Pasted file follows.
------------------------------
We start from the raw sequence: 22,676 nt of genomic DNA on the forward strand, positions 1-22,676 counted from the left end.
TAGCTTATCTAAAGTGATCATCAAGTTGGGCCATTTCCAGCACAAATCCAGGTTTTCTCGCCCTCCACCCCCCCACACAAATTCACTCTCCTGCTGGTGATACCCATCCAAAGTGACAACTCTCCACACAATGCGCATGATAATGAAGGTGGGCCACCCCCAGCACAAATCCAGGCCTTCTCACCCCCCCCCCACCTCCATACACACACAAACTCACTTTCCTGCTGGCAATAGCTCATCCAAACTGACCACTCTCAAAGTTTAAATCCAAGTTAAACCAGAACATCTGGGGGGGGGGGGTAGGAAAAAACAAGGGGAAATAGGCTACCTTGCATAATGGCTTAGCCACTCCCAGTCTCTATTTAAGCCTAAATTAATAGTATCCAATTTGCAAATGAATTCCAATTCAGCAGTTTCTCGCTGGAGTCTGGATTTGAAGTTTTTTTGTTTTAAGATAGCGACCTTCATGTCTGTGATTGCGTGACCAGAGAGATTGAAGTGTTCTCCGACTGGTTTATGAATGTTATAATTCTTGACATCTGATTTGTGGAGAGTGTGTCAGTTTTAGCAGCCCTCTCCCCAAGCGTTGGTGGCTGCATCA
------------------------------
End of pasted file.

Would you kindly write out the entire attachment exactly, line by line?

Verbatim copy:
We start from the raw sequence: 22,676 nt of genomic DNA on the forward strand, positions 1-22,676 counted from the left end.
TAGCTTATCTAAAGTGATCATCAAGTTGGGCCATTTCCAGCACAAATCCAGGTTTTCTCGCCCTCCACCCCCCCACACAAATTCACTCTCCTGCTGGTGATACCCATCCAAAGTGACAACTCTCCACACAATGCGCATGATAATGAAGGTGGGCCACCCCCAGCACAAATCCAGGCCTTCTCACCCCCCCCCCACCTCCATACACACACAAACTCACTTTCCTGCTGGCAATAGCTCATCCAAACTGACCACTCTCAAAGTTTAAATCCAAGTTAAACCAGAACATCTGGGGGGGGGGGGTAGGAAAAAACAAGGGGAAATAGGCTACCTTGCATAATGGCTTAGCCACTCCCAGTCTCTATTTAAGCCTAAATTAATAGTATCCAATTTGCAAATGAATTCCAATTCAGCAGTTTCTCGCTGGAGTCTGGATTTGAAGTTTTTTTGTTTTAAGATAGCGACCTTCATGTCTGTGATTGCGTGACCAGAGAGATTGAAGTGTTCTCCGACTGGTTTATGAATGTTATAATTCTTGACATCTGATTTGTGGAGAGTGTGTCAGTTTTAGCAGCCCTCTCCCCAAGCGTTGGTGGCTGCATCA